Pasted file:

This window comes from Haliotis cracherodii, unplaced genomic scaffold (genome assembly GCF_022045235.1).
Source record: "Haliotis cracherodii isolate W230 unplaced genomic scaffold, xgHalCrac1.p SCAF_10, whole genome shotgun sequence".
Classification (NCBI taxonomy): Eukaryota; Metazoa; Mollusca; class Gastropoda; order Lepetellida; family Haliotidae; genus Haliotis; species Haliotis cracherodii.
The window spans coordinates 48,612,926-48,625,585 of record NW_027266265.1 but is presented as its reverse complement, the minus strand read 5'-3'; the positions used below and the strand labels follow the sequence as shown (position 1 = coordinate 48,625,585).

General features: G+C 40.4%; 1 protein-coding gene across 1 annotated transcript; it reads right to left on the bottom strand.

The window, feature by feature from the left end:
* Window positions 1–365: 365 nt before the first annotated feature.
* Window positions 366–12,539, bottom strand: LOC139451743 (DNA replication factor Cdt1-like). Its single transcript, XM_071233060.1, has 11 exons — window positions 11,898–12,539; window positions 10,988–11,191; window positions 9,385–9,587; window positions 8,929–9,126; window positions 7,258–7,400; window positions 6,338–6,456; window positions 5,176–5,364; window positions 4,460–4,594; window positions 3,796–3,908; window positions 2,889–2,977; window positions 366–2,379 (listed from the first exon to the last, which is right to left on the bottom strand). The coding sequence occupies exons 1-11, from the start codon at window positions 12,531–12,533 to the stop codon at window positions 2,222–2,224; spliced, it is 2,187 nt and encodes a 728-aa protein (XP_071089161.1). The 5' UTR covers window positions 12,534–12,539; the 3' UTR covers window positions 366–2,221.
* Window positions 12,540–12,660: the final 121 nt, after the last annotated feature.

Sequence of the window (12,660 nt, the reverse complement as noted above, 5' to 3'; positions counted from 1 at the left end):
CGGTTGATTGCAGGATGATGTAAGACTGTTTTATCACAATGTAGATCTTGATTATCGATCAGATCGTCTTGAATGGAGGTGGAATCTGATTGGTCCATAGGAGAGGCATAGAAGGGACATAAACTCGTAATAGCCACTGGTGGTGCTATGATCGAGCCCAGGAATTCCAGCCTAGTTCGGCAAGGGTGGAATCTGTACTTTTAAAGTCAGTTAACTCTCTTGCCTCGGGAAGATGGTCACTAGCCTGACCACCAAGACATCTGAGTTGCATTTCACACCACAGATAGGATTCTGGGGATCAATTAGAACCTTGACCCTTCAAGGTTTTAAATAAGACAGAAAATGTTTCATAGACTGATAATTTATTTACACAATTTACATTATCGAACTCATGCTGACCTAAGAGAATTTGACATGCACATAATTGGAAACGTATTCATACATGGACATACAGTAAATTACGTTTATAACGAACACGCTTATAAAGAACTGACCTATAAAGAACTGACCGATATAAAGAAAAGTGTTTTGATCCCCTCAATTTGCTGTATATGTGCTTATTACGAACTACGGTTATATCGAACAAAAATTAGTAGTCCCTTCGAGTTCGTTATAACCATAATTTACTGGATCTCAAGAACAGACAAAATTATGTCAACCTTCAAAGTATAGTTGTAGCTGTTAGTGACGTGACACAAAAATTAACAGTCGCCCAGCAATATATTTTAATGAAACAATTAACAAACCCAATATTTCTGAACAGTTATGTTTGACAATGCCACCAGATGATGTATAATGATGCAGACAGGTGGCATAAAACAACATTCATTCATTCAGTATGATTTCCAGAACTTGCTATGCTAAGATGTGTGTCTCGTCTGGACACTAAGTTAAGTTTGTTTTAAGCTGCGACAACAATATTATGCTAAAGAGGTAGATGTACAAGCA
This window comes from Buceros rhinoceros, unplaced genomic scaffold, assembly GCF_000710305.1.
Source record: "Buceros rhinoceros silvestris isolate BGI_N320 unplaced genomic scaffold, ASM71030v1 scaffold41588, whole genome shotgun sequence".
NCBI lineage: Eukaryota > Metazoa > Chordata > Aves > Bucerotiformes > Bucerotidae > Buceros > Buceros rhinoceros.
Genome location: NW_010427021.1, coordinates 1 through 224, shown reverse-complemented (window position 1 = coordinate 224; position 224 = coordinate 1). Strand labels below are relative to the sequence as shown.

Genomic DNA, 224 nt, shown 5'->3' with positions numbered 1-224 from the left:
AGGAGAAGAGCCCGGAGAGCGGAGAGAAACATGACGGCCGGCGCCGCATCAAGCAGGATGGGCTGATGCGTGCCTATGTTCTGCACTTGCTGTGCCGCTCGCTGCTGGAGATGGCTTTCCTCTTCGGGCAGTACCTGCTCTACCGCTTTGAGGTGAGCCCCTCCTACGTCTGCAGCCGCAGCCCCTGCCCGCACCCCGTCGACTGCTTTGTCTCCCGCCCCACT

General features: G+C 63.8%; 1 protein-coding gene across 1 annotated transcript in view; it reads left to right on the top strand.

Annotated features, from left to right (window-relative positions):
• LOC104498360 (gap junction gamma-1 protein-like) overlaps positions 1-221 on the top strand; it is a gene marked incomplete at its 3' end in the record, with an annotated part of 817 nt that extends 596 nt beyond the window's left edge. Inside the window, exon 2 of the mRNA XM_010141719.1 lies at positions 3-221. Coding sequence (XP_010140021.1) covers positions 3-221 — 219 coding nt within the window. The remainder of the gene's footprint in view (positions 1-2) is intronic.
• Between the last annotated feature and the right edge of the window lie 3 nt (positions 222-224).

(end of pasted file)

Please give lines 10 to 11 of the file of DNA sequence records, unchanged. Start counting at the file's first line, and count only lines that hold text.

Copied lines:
Sequence of the window (12,660 nt, the reverse complement as noted above, 5' to 3'; positions counted from 1 at the left end):
CGGTTGATTGCAGGATGATGTAAGACTGTTTTATCACAATGTAGATCTTGATTATCGATCAGATCGTCTTGAATGGAGGTGGAATCTGATTGGTCCATAGGAGAGGCATAGAAGGGACATAAACTCGTAATAGCCACTGGTGGTGCTATGATCGAGCCCAGGAATTCCAGCCTAGTTCGGCAAGGGTGGAATCTGTACTTTTAAAGTCAGTTAACTCTCTTGCCTCGGGAAGATGGTCACTAGCCTGACCACCAAGACATCTGAGTTGCATTTCACACCACAGATAGGATTCTGGGGATCAATTAGAACCTTGACCCTTCAAGGTTTTAAATAAGACAGAAAATGTTTCATAGACTGATAATTTATTTACACAATTTACATTATCGAACTCATGCTGACCTAAGAGAATTTGACATGCACATAATTGGAAACGTATTCATACATGGACATACAGTAAATTACGTTTATAACGAACACGCTTATAAAGAACTGACCTATAAAGAACTGACCGATATAAAGAAAAGTGTTTTGATCCCCTCAATTTGCTGTATATGTGCTTATTACGAACTACGGTTATATCGAACAAAAATTAGTAGTCCCTTCGAGTTCGTTATAACCATAATTTACTGGATCTCAAGAACAGACAAAATTATGTCAACCTTCAAAGTATAGTTGTAGCTGTTAGTGACGTGACACAAAAATTAACAGTCGCCCAGCAATATATTTTAATGAAACAATTAACAAACCCAATATTTCTGAACAGTTATGTTTGACAATGCCACCAGATGATGTATAATGATGCAGACAGGTGGCATAAAACAACATTCATTCATTCAGTATGATTTCCAGAACTTGCTATGCTAAGATGTGTGTCTCGTCTGGACACTAAGTTAAGTTTGTTTTAAGCTGCGACAACAATATTATGCTAAAGAGGTAGATGTACAAGCA